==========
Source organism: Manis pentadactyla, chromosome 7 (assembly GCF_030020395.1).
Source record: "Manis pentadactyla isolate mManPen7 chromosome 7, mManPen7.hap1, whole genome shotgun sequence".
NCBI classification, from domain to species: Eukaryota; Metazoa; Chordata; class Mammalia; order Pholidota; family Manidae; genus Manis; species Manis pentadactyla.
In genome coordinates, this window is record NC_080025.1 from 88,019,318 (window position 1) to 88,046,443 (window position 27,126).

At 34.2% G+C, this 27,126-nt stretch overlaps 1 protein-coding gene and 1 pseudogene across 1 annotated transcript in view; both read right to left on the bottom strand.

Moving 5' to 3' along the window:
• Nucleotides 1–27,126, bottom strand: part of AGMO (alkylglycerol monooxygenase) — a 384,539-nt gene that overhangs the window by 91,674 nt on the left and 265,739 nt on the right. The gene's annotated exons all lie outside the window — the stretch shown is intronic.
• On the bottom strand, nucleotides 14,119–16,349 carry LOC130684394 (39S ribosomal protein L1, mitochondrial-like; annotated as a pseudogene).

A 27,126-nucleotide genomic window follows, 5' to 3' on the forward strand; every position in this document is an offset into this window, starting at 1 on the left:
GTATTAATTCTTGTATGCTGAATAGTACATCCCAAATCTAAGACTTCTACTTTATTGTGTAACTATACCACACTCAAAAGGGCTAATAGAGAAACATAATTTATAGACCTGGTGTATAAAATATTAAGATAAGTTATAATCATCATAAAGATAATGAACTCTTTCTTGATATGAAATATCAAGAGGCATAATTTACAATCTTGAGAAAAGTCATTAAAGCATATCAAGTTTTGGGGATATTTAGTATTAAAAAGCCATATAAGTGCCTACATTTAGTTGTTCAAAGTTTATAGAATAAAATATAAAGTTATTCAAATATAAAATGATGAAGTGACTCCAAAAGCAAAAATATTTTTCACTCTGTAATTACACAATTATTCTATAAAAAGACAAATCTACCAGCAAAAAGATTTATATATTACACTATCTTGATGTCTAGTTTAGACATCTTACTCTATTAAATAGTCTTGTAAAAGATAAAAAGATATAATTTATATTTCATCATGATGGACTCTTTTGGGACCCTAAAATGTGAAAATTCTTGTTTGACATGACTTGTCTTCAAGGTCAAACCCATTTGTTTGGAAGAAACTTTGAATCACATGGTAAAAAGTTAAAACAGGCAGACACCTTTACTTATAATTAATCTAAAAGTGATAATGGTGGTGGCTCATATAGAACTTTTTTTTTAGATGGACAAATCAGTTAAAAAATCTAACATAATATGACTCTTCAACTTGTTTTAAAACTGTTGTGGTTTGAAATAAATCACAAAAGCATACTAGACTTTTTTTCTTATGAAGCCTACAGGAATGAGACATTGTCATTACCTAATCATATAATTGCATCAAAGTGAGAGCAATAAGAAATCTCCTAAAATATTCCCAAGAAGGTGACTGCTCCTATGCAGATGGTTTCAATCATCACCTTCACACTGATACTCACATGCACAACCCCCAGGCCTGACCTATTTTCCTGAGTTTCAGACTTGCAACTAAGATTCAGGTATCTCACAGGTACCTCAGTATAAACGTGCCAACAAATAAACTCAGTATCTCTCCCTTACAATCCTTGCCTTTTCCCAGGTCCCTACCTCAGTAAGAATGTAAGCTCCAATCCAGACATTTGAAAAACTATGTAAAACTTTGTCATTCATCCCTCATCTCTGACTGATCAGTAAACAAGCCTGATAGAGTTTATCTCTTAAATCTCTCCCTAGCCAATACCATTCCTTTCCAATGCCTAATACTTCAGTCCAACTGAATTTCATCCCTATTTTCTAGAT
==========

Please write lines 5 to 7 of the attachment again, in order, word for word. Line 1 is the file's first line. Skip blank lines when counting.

At 34.2% G+C, this 27,126-nt stretch overlaps 1 protein-coding gene and 1 pseudogene across 1 annotated transcript in view; both read right to left on the bottom strand.

Moving 5' to 3' along the window:
• Nucleotides 1–27,126, bottom strand: part of AGMO (alkylglycerol monooxygenase) — a 384,539-nt gene that overhangs the window by 91,674 nt on the left and 265,739 nt on the right. The gene's annotated exons all lie outside the window — the stretch shown is intronic.